It’s harvest time on the Great Plains, and a new study shows how energy prices and the demand for biofuels are affecting the nation’s breadbasket.
The study, by researchers at Colorado State University and the University of Michigan, reveals that, although Great Plains agricultural production, population and income trends have been surprisingly stable during the past 100 years, the recent rise of energy prices offers challenges and opportunities for the future of this region.
Published in the October 2007 issue of BioScience, the study examines whether it is possible, in the long term, to maintain agriculturally-orientated populations in the Great Plains region as well as in similar regions around the world. In the United States, the Great Plains region encompasses the broad expanse of prairie and steppe east of the Rocky Mountains.
"Great Plains agricultural production has increased, while rural populations and agricultural income have remained stable during the last 40 years. These trends are a result of large increases in irrigated agriculture, livestock production and federal farm payments," said William Parton, senior research scientist at Colorado State’s Natural Resource Ecology Laboratory.
The study shows that the region is not homogeneous, with different experiences in three broad categories of counties: those with metropolitan cities, those with rural populations and irrigated agriculture, and those with rural populations but without irrigated agriculture. Metropolitan counties grew rapidly in the Great Plains during the past 75 years, just as they have elsewhere in the United States.
"Our key findings apply to rural, agricultural areas," said Myron Gutmann, director of the Inter-University Consortium for Political and Social Research and professor of history at the University of Michigan. "Rural areas with irrigation have done surprisingly well, sustained by increases in production of crops and livestock. Their ability to produce large quantities of corn gives them great potential because demand for biofuels has doubled the price of corn. Even though rural areas without irrigation lost population prior to 1970, their populations, agricultural production and incomes have kept up fairly well since then."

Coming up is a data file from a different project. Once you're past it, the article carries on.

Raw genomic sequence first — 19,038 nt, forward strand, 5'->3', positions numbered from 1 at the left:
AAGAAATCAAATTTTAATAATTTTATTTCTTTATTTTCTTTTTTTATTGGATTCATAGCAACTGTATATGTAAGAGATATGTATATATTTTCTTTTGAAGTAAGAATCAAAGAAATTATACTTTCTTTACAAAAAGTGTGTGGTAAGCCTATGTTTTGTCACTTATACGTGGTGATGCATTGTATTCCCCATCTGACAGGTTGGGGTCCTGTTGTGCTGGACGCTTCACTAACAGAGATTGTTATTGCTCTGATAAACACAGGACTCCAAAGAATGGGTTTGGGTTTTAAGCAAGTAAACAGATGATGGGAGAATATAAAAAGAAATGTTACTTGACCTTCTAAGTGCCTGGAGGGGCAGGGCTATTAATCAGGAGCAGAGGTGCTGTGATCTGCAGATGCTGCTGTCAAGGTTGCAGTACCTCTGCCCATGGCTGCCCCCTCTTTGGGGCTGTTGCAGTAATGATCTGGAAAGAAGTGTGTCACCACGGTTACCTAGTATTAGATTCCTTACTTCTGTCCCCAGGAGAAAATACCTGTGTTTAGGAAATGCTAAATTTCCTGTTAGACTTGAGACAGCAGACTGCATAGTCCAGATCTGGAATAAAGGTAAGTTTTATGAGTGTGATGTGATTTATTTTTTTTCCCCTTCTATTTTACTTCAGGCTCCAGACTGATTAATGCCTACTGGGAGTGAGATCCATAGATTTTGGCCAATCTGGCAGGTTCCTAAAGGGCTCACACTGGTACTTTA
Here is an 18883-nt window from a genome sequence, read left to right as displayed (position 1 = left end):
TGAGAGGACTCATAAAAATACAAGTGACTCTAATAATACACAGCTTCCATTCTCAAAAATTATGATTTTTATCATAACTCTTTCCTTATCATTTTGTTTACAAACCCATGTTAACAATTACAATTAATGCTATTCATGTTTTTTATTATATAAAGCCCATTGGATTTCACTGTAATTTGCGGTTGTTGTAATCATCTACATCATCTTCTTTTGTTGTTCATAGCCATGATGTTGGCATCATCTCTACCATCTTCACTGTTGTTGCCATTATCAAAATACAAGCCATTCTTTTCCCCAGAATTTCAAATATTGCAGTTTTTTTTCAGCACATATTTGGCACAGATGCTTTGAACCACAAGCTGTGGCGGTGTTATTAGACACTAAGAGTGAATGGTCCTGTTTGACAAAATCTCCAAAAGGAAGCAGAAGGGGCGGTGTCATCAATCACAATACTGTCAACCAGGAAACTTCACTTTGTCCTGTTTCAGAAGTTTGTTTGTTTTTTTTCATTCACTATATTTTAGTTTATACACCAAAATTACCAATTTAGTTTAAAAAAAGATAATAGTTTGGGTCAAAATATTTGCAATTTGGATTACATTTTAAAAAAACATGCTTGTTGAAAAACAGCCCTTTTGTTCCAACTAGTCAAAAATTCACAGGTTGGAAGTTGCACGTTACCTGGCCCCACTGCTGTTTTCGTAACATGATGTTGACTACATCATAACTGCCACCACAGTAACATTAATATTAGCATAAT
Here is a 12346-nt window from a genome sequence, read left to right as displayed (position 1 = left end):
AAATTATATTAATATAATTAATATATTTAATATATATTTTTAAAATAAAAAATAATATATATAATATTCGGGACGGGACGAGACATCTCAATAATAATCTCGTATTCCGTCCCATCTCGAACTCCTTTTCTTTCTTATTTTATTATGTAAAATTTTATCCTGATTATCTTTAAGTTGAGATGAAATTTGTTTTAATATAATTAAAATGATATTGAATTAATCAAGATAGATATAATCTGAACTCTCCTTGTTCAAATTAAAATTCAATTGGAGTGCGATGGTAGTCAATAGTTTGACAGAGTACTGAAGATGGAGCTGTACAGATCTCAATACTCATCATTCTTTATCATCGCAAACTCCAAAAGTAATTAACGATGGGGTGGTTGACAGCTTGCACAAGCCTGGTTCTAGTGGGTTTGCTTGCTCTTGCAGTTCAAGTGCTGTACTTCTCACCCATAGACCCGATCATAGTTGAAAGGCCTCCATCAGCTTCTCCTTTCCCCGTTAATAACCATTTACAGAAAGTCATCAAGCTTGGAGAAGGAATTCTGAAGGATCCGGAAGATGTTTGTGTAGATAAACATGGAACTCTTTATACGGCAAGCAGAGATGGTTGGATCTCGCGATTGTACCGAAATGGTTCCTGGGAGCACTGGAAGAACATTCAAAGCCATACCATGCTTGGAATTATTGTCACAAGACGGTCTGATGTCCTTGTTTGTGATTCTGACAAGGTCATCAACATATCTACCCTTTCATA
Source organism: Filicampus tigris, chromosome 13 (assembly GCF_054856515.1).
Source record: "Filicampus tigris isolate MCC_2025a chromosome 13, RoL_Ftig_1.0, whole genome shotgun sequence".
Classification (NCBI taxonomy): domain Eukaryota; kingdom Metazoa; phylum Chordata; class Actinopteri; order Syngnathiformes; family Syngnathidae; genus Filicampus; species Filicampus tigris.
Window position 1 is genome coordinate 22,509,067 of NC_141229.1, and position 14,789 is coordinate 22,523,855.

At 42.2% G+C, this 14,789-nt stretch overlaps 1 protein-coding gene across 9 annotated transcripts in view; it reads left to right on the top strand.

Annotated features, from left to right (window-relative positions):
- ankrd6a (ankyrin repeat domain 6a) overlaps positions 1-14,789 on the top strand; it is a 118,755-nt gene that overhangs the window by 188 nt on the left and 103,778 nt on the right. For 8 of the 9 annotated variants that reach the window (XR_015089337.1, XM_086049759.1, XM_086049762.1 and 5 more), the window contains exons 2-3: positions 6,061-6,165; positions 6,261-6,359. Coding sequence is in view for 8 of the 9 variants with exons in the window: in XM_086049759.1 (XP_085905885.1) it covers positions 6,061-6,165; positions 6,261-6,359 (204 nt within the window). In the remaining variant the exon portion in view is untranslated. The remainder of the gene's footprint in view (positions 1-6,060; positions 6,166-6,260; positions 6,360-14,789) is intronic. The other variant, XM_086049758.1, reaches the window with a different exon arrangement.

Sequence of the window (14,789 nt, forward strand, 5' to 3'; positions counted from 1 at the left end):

Despite long-term stability and positive future potential, price increases of the past three years create uncertainty about the sustainability of recent trends. Growing demand for grain can increase profits for farmers and produce work that will add to population. At the same time, agriculture on the Great Plains uses large amounts of energy for irrigation and equipment, and energy prices drive up the cost of fertilizer. It is not yet possible to see how well farmers, their employees and their neighbors will do in the changing environment of rising prices for the energy they consume and the food and fiber they produce.
This study of sustained trends indicates that many of the potential threats to the Great Plains that have worried the local population, scientists and policy makers in the past are less significant in a long-term context than those threats may have appeared at one moment or another. Nevertheless, the region’s reliance on agriculture, the variability of weather and the ever-changing demands of the market means that nothing is ever settled for long and that changes are always just around the corner.
Dennis Ojima, senior scholar in residence at the H. John Heinz Center for Science, Economics and the Environment, Washington, D.C., co-authored this paper with Parton and Gutmann.
For more information, visit www.icpsr.umich.edu/PLAINS/.